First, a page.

- Feature or product based.
- Describes what part of GitHub someone is using.
Categories are organized around a feature or a discrete set of tasks within a top-level doc set aligned with product themes. A category's subject is narrow enough that its contents are manageable and does not grow too large to use. Some categories appear on the homepage.
- Categories often start small and grow with the product.
- Large categories may contain map topics to subdivide content around more specific user journeys or tasks.
- Use long procedural articles to group related chunks of content and keep articles within the category streamlined.
- When categories have more than ten articles, consider breaking the content into map topics or additional categories.
- Task-based (begins with a gerund).
- Describes the big-picture purpose or goal of using the feature or product.
- General or high-level enough to scale with future product enhancements.
- Category titles must be 67 characters or shorter and have a
shortTitleless than 27 characters.
All categories have intros. Intros should be one sentence long and general or high-level enough to scale with future product changes. If you significantly change a category’s structure, check its intro for needed updates.
Map topics introduce a section of a category, grouping articles within a category around more specific workflows or subjects that are part of the category’s larger task.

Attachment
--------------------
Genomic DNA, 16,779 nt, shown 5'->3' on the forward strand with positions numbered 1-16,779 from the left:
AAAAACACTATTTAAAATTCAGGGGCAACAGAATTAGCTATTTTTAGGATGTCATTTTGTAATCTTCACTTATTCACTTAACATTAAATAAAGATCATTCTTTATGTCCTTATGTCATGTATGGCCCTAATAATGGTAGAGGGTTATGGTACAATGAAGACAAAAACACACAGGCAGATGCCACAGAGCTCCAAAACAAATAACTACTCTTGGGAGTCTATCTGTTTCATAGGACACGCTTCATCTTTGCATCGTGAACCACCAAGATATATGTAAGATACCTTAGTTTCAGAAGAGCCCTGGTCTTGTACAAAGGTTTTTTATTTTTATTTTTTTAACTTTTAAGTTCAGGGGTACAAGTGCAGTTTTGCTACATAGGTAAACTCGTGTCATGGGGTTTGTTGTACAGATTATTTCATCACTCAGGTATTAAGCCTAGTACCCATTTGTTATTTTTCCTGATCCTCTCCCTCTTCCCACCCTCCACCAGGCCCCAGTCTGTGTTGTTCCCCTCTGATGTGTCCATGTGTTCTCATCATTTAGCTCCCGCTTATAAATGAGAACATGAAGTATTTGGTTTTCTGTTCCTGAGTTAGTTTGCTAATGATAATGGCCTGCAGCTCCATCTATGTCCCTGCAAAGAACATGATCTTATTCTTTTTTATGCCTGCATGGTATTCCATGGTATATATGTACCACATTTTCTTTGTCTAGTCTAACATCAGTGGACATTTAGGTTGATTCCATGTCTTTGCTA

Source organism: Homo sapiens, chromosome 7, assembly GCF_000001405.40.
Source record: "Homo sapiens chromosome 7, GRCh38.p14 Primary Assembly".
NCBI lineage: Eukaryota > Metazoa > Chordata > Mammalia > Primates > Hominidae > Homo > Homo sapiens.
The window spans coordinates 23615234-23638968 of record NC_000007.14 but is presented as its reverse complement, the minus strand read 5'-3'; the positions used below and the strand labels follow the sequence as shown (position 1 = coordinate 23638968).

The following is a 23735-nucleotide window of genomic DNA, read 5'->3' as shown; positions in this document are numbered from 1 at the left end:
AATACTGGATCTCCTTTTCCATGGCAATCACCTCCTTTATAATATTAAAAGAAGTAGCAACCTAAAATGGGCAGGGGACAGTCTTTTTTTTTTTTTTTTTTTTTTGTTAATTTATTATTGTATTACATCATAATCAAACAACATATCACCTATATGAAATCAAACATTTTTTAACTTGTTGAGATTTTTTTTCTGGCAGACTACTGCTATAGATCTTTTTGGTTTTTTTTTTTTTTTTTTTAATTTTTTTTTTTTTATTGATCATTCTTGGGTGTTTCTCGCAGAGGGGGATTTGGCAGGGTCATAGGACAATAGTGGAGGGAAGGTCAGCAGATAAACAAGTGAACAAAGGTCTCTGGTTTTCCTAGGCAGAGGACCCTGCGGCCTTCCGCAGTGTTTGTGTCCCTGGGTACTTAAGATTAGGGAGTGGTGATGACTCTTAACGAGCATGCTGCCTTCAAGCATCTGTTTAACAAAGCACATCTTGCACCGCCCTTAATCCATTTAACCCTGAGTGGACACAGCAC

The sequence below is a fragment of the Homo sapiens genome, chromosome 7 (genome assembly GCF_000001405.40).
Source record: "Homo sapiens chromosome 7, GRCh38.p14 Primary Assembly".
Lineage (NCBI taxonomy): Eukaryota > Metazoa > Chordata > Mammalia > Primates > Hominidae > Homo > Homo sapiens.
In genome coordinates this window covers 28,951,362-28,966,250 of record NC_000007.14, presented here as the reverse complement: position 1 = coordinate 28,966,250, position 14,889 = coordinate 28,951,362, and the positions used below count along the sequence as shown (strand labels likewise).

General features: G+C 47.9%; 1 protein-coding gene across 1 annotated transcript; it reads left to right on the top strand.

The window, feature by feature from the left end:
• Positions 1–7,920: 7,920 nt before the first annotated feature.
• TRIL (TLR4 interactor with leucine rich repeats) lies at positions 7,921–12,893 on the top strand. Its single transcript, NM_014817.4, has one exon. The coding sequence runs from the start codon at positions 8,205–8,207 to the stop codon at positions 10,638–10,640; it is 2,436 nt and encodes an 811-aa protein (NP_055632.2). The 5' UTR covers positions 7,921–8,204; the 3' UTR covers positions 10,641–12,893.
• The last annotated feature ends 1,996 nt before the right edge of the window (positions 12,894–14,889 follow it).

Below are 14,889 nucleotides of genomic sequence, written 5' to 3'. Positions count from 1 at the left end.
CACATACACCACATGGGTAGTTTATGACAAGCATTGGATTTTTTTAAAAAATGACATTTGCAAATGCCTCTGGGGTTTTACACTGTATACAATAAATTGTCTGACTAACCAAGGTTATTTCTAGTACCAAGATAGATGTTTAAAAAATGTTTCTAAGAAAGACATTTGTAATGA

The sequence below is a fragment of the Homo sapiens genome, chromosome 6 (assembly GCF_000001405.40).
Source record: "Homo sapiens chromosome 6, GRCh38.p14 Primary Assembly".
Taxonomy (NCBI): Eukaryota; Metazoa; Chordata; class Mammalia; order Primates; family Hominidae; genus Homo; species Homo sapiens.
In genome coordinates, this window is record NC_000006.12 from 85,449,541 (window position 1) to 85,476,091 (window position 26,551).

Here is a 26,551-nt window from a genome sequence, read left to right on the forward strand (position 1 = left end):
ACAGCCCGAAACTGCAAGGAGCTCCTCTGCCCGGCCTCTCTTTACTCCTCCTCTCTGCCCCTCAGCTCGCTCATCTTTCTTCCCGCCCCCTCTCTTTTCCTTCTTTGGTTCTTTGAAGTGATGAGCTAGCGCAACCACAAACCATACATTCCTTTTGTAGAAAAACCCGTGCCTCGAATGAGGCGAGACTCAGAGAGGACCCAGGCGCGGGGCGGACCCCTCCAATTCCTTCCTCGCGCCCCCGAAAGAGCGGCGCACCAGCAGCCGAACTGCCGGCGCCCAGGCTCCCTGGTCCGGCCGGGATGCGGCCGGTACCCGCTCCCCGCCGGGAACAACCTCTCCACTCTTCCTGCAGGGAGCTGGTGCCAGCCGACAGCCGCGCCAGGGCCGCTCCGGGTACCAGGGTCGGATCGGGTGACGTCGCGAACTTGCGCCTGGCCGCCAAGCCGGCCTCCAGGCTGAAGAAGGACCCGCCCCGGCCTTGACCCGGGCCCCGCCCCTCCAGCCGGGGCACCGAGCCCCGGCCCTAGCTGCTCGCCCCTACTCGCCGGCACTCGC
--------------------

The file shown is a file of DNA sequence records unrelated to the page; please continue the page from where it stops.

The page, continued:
Map topics contain at least three articles. When map topics have more than eight articles, it may be useful to consider breaking the content into more specific map topics.
- Task-based (begins with a gerund).
- Describes a more specific task within the larger workflow of the category it’s in.
- General or high-level enough to scale with future additions to the product.
- Map topic titles must be 63 characters or shorter and have a
shortTitleless than 30 characters.
All map topics have intros. Intros should be one sentence long and general or high-level enough to scale with future product changes. If you add or remove articles in a map topic, check its intro for needed updates.
An article is the basic unit of content for GitHub Docs––while we use multiple content types, they are all published as articles. Each content type has its own purpose, format, and structure, yet we use standard elements in every article type, like intros, to ensure articles provide a consistent user experience.
We organize content predictably within categories, map topics, and articles. From broadest applicability to most specific, narrow, or advanced information, following this order:
- Conceptual content
- Referential content
- Procedural content for enabling a feature or setting
- Procedural content on using a feature
- Procedural content on managing a feature or setting
- Procedural content on disabling a feature or setting
- Procedural content on destructive actions (e.g. deletion)
- Troubleshooting information
We use reusable and variable strings to use the same chunk of content, such as a procedural step or a conceptual paragraph, in multiple places. We generally don't reuse large sections of articles without a specific reason. When an entire section of an article might be relevant in more than one article, take a look at the purpose of both. Is there an opportunity to create a single, long-form article? Refer to the content models to clarify the best permanent home for the information, and link to it from the other article.